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This essay will explore and assess human resource management (HRM) in India, drawing upon the law and legislation relating to HRM and how it affects the employees and employers in India

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Introduction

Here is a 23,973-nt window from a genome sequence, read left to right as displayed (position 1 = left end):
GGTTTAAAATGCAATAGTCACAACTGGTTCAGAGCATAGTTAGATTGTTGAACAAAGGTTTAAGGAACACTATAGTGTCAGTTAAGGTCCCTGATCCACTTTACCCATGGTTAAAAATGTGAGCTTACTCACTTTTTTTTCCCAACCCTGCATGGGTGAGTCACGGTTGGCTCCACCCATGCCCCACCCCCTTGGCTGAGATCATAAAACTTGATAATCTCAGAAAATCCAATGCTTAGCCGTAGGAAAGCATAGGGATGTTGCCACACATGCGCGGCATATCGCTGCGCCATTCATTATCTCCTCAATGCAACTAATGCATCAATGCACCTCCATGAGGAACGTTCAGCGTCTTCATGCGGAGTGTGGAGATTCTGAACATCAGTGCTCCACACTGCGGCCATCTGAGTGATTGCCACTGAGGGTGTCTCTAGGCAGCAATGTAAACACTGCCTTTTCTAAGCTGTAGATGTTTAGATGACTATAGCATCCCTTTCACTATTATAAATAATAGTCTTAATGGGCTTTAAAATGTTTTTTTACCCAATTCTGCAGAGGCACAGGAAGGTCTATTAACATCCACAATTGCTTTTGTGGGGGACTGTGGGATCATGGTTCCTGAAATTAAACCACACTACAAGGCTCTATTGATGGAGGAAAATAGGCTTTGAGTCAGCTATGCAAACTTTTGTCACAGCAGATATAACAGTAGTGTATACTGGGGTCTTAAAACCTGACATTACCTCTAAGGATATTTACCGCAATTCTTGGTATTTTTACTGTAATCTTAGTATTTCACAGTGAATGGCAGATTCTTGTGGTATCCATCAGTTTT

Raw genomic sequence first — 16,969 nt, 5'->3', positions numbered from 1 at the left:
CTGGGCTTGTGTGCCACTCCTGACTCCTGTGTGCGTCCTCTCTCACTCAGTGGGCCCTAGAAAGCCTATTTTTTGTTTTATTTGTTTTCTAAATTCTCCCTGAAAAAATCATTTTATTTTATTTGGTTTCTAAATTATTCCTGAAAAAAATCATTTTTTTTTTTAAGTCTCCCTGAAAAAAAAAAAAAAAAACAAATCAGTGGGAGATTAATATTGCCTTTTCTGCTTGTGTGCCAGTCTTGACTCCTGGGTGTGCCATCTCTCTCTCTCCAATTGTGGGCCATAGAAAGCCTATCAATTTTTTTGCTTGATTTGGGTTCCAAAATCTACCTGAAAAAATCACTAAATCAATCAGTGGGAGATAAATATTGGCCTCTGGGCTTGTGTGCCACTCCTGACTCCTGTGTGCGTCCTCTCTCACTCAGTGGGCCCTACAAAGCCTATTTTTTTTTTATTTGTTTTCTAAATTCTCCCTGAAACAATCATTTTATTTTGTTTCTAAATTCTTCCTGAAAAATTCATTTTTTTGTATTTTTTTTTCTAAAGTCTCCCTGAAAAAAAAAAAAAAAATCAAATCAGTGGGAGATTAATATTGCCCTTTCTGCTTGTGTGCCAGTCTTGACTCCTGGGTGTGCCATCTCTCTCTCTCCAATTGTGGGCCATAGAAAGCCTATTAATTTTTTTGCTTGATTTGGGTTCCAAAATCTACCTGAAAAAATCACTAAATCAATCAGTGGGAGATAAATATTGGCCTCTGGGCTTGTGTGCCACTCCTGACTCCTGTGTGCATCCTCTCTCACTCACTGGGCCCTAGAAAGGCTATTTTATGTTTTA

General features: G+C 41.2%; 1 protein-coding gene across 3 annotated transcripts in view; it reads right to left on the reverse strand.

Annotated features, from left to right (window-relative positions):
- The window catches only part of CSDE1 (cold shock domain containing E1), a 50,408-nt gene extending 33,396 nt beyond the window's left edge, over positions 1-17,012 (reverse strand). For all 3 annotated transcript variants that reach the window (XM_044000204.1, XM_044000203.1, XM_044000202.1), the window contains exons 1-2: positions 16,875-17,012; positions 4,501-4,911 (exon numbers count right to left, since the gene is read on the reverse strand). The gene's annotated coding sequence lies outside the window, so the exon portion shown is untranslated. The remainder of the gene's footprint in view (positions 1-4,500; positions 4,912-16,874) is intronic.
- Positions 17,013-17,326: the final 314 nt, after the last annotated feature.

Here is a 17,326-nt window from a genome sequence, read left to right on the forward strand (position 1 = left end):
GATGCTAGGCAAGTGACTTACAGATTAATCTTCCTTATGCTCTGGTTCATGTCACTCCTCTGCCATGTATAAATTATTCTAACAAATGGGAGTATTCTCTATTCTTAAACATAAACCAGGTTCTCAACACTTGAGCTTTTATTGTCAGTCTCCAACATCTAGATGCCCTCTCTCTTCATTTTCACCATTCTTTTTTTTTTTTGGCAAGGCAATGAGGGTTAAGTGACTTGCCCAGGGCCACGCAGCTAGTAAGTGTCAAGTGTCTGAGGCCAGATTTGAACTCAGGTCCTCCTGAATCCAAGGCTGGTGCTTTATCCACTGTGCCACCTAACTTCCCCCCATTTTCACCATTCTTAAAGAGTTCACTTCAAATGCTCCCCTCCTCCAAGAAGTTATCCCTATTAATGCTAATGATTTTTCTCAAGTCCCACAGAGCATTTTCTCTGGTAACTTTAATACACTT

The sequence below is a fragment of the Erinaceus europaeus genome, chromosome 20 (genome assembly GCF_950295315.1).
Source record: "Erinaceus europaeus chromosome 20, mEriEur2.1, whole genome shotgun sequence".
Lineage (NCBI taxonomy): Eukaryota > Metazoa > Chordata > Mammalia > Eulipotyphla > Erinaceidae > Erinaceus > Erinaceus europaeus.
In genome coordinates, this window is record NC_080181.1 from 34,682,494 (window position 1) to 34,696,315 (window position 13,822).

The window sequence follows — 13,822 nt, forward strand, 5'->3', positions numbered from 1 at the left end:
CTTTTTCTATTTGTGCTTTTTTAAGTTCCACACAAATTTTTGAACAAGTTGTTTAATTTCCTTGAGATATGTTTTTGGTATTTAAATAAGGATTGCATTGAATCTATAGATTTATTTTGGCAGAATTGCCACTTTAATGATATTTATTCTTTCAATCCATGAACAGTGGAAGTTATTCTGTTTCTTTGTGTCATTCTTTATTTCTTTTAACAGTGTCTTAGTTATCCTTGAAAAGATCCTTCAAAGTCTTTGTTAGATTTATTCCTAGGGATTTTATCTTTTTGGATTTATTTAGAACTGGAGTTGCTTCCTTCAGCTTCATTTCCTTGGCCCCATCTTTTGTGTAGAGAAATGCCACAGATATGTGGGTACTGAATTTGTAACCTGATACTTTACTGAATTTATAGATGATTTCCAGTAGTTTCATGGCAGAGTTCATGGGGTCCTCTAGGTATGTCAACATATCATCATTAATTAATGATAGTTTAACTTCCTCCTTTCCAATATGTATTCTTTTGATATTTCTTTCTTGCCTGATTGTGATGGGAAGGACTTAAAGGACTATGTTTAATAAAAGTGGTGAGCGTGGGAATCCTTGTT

´╗┐International HRM Coursework ? India This essay will explore and assess human resource management (HRM) in India, drawing upon the law and legislation relating to HRM and how it affects the employees and employers in India will. Further discussion regarding the education and training procedures in India and how they affect the human resources (HR) of the country, employer organisations and trade union organisations and their effect upon human resources within India will take place. Finally the paper will focus upon the collective bargaining structures in place and the company governance arrangements. Throughout the essay, elements of Hofstede?s framework (1980) will be discussed in relation to HRM in India. India, located in the South East of Asia is the seventh largest country in the world with a population of 1.21 billion people; 17.5 percent of the world?s population (The Times of India 2011). As a former colony of Great Britain, India gained independence in 1947 which proved a major factor in the liberalisation of the Indian economy in 1991, Koshy (1995). Law Relating to HRM The majority of the labour laws have arisen within the past century, significantly, the bulk of the labour laws developed after India?s independence from Great Britain. Previous to the independence, India?s labour laws were primarily in order to protect British employers and were formed in context to the British economy at that time by the British. Indian labour laws divide industry into two broad categories, firstly factory whereby all industrial establishments employing 10 or more people and engage in manufacturing activities, are regulated by the Factories Act, 1948. This Act is enforced by the government through factory inspectors; however, each state can enforce their own rules to prevail in local conditions. ...read more.